The paper by Lozon and Fox in this issue outlines the opportunities and challenges for AHSCs as we move forward. This commentary expands on some of these issues from the perspective of the university. At present, both partners at times feel that the other organization makes decisions that have important implications, but without proper consultation or reflection on impact. This is no greater a problem for the healthcare system than for the university and underlines the urgent need for a new definition of this strategic partnership we refer to as the AHSC. Canadian AHSCs have been impacted negatively during the past decade, and particularly so in those provinces that developed regional governance models.To assure that this does not continue to happen, AHSCs must be redefined to be both more responsive to societal needs and more recognizable by their stakeholders, not the least of which are the public and governments.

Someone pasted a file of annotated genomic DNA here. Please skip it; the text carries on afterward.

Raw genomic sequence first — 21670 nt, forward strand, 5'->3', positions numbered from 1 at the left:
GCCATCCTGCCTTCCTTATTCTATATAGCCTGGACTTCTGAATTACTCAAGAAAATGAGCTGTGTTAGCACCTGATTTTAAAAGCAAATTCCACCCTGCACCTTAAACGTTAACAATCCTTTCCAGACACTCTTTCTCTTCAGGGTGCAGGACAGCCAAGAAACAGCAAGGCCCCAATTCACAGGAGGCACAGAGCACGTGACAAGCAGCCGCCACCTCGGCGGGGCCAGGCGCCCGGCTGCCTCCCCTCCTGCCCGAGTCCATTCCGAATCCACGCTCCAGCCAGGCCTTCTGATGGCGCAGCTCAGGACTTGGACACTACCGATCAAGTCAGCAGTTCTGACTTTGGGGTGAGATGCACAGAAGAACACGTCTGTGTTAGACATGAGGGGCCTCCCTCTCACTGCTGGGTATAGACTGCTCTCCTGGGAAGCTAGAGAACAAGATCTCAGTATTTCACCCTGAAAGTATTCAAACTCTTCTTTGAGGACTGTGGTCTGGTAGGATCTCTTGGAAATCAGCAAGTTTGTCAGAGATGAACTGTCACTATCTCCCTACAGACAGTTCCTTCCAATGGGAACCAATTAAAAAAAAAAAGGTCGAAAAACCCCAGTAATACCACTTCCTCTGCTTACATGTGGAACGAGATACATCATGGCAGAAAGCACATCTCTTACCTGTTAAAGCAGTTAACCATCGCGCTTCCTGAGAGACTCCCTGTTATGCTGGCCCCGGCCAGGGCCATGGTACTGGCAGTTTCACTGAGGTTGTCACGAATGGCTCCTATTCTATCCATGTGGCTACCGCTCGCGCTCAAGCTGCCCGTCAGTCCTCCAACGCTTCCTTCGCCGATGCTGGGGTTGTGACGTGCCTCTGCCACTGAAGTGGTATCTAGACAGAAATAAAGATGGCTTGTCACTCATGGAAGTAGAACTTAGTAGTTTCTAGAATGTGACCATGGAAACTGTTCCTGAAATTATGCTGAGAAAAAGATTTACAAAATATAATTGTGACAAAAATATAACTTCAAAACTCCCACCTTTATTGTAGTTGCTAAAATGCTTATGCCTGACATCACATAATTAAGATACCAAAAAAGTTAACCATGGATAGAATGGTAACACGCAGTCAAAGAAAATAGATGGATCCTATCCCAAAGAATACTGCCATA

The lead paper by Lozon and Fox provides a comprehensive overview of the Academic Health Sciences Centre, its origins, complexity, resilience, costs, value to society and challenges. Although I agree with most of Lozon and Fox's perspectives, in this commentary I will offer an additional viewpoint on a number of issues: the definition and role of the AHSC, relationships within (rather than with) the university, the impact of regionalization on the AHSC, and some thoughts on the future. These comments are primarily from the perspective of the university, although some reference to the healthcare delivery system and the need for fundamental change is also provided.
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